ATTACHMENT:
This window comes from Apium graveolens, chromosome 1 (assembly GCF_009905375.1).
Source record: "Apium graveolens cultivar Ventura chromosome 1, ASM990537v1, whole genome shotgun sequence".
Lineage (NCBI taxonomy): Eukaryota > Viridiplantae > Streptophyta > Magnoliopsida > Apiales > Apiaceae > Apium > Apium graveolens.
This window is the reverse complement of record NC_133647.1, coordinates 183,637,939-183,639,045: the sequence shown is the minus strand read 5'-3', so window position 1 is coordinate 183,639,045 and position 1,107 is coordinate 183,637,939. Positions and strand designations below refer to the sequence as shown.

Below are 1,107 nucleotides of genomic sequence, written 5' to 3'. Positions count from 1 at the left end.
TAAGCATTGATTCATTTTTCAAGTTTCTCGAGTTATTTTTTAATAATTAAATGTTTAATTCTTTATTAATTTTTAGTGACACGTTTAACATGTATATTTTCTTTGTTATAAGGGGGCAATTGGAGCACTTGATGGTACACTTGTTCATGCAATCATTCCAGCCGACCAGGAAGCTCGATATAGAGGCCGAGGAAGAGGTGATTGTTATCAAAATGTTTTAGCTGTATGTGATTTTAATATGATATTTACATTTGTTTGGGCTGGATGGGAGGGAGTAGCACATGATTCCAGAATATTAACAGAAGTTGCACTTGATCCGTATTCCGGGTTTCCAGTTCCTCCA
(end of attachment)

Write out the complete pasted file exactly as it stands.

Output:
This window comes from Apium graveolens, chromosome 1 (assembly GCF_009905375.1).
Source record: "Apium graveolens cultivar Ventura chromosome 1, ASM990537v1, whole genome shotgun sequence".
Lineage (NCBI taxonomy): Eukaryota > Viridiplantae > Streptophyta > Magnoliopsida > Apiales > Apiaceae > Apium > Apium graveolens.
This window is the reverse complement of record NC_133647.1, coordinates 183,637,939-183,639,045: the sequence shown is the minus strand read 5'-3', so window position 1 is coordinate 183,639,045 and position 1,107 is coordinate 183,637,939. Positions and strand designations below refer to the sequence as shown.

Below are 1,107 nucleotides of genomic sequence, written 5' to 3'. Positions count from 1 at the left end.
TAAGCATTGATTCATTTTTCAAGTTTCTCGAGTTATTTTTTAATAATTAAATGTTTAATTCTTTATTAATTTTTAGTGACACGTTTAACATGTATATTTTCTTTGTTATAAGGGGGCAATTGGAGCACTTGATGGTACACTTGTTCATGCAATCATTCCAGCCGACCAGGAAGCTCGATATAGAGGCCGAGGAAGAGGTGATTGTTATCAAAATGTTTTAGCTGTATGTGATTTTAATATGATATTTACATTTGTTTGGGCTGGATGGGAGGGAGTAGCACATGATTCCAGAATATTAACAGAAGTTGCACTTGATCCGTATTCCGGGTTTCCAGTTCCTCCA